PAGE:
Most people who suffer from fecal incontinence do so in silence. As a result, the number of people with the condition — which results in the involuntary release of gas or stool — isn't known. But the scant evidence at hand indicates that it usually begins during one's 40s or 50s.
You don't have to live with this condition — it can be treated. Options include dietary changes and bowel training regimens, and surgery for some people.
Diet can have a major impact on the predictability of bowel movements. That means that simple changes, such as eating more fiber or eliminating foods that irritate your system, can help a lot.
The importance of fiber
Fiber helps control constipation and diarrhea. It's best to get extra fiber from food. A high-fiber diet can be helpful for both constipation and diarrhea. By helping produce formed but soft stools, fiber may help "normalize" bowel function. Good sources of dietary fiber include bran cereals, uncooked fruits and vegetables, whole-grain breads and pasta, and brown rice.
Fiber supplements can also help. If you take one, be sure to drink plenty of liquid with it to avoid constipation. Surprisingly, getting lots of fluid with the fiber supplement also helps control diarrhea. The fiber absorbs the water and prevents leakage of watery stool.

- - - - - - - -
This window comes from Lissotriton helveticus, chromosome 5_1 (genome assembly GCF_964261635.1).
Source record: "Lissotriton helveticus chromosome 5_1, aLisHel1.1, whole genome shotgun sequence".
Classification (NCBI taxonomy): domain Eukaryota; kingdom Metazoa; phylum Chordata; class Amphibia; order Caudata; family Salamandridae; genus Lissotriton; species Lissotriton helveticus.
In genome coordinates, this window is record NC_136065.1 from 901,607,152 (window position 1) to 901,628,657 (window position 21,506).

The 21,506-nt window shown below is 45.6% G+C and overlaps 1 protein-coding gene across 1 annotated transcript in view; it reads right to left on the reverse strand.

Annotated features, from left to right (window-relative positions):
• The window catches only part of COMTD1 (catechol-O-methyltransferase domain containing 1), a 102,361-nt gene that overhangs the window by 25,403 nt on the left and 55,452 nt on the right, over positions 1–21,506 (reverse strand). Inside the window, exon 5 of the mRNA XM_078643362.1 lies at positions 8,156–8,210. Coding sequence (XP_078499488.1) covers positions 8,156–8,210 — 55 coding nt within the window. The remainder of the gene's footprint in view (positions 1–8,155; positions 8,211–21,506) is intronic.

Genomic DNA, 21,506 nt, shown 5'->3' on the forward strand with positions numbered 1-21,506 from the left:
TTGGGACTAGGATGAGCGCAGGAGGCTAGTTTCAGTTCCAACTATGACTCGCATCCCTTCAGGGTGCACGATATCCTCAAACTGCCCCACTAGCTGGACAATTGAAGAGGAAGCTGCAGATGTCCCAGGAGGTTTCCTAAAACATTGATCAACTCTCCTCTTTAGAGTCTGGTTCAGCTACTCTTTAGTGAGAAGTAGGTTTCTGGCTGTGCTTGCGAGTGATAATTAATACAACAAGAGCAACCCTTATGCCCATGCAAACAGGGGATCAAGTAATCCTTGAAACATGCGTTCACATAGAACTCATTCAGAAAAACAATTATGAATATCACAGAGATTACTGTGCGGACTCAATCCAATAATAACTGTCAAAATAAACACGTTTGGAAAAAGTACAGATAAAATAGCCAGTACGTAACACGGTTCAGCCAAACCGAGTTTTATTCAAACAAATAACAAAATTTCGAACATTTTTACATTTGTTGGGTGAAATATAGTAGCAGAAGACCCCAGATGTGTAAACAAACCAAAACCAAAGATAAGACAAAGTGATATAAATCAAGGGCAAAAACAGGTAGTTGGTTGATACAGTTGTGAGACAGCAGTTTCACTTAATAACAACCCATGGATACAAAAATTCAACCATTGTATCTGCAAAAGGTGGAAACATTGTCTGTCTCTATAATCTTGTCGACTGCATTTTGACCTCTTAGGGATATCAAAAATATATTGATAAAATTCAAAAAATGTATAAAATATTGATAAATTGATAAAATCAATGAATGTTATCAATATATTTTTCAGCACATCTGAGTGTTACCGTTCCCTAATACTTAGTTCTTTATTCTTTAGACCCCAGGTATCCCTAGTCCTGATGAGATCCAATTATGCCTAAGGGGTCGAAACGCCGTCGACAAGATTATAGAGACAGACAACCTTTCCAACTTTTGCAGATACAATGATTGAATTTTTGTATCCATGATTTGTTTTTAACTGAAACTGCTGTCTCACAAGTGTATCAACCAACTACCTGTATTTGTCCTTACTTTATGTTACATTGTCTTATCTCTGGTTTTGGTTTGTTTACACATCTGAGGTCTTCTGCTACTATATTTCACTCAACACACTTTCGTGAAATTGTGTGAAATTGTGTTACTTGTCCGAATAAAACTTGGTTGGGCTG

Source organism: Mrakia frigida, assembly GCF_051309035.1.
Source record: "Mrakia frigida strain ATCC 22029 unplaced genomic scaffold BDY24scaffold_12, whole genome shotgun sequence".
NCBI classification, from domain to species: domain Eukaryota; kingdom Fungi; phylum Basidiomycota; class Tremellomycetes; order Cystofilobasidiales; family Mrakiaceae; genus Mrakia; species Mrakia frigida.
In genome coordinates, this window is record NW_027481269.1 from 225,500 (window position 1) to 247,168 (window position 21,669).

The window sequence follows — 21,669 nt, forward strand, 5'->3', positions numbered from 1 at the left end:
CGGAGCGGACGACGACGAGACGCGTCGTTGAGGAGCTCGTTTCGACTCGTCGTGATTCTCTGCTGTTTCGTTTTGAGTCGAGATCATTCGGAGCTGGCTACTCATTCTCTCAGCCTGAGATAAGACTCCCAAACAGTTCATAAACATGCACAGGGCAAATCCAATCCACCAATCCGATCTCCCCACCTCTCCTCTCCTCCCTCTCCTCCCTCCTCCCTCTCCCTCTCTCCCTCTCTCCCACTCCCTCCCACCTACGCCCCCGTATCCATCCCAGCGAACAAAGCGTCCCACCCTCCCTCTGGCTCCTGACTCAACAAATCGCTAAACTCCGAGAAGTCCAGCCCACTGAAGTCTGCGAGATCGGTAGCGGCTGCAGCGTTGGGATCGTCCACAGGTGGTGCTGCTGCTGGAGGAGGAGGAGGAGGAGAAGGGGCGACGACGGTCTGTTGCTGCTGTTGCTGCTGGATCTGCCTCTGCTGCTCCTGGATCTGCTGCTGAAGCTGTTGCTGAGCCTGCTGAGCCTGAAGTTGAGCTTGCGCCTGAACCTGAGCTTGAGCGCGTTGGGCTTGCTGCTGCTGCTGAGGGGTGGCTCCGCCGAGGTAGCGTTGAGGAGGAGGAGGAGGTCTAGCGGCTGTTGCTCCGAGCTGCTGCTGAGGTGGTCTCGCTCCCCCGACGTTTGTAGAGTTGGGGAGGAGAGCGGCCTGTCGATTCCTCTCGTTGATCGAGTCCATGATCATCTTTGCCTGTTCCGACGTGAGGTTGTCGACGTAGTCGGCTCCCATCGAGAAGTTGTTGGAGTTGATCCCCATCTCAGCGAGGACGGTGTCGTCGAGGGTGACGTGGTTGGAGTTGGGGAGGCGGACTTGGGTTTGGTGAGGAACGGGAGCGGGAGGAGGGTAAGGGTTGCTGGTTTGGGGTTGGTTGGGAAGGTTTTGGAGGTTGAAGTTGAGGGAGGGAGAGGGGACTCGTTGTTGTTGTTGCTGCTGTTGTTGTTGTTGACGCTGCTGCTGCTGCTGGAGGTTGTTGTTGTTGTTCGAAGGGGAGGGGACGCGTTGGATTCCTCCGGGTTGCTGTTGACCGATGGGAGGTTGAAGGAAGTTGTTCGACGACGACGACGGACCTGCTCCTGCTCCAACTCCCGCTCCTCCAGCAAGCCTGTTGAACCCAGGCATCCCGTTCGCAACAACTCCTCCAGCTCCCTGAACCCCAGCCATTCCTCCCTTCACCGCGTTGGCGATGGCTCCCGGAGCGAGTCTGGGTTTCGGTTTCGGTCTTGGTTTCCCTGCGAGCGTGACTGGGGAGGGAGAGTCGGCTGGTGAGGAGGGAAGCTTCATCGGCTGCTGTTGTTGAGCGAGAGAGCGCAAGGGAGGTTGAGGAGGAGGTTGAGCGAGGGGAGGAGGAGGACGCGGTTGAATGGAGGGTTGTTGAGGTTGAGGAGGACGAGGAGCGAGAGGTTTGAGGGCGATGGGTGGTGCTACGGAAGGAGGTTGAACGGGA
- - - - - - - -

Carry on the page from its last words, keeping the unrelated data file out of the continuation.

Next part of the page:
Certain foods can contribute to loose stools. Some common culprits are listed below. You can try eliminating or reducing your intake of these foods (one at a time for several days each) to see whether one of them might be causing diarrhea.
- cured or smoked meats
- spicy foods
- fatty and greasy foods
- sweeteners (sorbitol, xylitol, mannitol, fructose)
- dairy products
If your fecal incontinence is related to constipation, your doctor can offer ways to help train your bowels to have regularly timed movements. These may include increasing your fiber and fluid intake and using various stimuli (from a warm drink to an enema) to encourage a bowel movement at set times.
Pelvic muscle exercises and biofeedback
The studies evaluating the effectiveness of pelvic muscle training in treating fecal incontinence have shown inconsistent results. However, for people whose incontinence is less than severe, exercises to strengthen the muscles of the pelvic floor are worth trying.
Biofeedback is another way to approach fecal incontinence. The goal is to strengthen the sphincter muscles. Several reports suggest this may be of value. But, so far, there have been no controlled studies comparing its effectiveness to no treatment.
For some people, relief from fecal incontinence requires surgery. Your doctor can help guide in deciding whether surgery is necessary and which procedure makes the most sense for you.
For more on treating bladder and bowel incontinence buy Better Bladder and Bowel Control, a Special Health Report from Harvard Medical School.